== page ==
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firm in her belief that no matter how structural a particular piece may be, it is important to her that it also be functional as jewelry. She likes to devise hidden mechanisms that allow a highly artistic and sculptural piece to be wearable, without its functionality being visible. One of Kristen’s favorite pieces, a hinge bracelet studded with gemstones, uses just such a hidden closure. It is clear in Kristen’s designs the value she places on quality and craftsmanship. Although her work is ever-evolving, she anticipates her love of minimal, clean lines combined with nature will remain. It is the interaction of these two elements that allows each piece, though highly intricate and detailed, to attain a sense of unity. Paprika Southern

Shop Kristen’s jewelry Kristen’s website Kristen’s Etsy shop ShopSCAD Savannah Silverworks

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Girl Gang:

The Ladies of Lovely Locks text by siobhan egan photos by blu owl photography

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L ovely L ocks

are three southern gals

Virginia, South Carolina, and Alabama who came together in Savannah after getting to know each other through the local music scene. The result of this union is a self-described musical style of “folk-infused pop with an attitude problem.” How does that translate? Imagine catchy folk tunes laced with sexy grit. With strong vocals and a myriad of instruments such as guitar, piano, tambourine and accordion Lovely Locks mesmerizes the audience no matter where they play. The ladies were kind enough to do a little Q&A for us. from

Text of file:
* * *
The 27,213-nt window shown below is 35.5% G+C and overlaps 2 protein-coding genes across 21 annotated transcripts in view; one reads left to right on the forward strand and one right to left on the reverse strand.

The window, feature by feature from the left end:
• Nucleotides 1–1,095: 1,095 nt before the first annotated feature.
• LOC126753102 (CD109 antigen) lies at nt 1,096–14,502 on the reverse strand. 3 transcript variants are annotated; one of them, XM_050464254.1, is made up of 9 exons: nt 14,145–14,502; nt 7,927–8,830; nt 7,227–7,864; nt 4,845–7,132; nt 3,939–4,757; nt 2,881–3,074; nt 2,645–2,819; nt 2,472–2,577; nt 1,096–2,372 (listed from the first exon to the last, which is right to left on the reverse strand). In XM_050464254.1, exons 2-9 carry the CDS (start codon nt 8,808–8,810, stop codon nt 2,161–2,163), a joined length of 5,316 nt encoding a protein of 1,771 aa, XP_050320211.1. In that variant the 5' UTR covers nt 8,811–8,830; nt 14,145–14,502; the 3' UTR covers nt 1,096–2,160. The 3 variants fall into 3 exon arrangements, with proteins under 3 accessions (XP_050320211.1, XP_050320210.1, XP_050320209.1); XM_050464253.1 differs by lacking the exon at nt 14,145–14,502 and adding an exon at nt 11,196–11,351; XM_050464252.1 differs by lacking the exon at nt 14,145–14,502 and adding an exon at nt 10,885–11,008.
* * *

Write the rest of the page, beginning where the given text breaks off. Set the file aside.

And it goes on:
Anna Chandler Age: 25 Hometown: Greenville, S.C.

How did band?

you get together as a

Anna: Britt and Stina met at open mics and I joined after. We joke about how we each saw each other doing cool stuff from afar and made it our personal missions to befriend each other. I knew Britt as the bellydancing-costumed-singer-songwriter-founder-of Outlet Magazine­ —she was always wearing lots of hats, and wearing ‘em well. I knew Crystina because my old band, General Oglethorpe & the Panhandlers, begged her to learn bass so she could play with us—we loved her stage presence, dedication to her music and energy when she was playing guitar by herself, and we just wanted her in our band. So before Lovely Locks really got beyond acquaintances, we kind of “decided” on each other.

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Britt Scott

Age: 30 Hometown: Virgina Beach, VA

Crystina Parker Age: 24 Hometown: Mobile, AL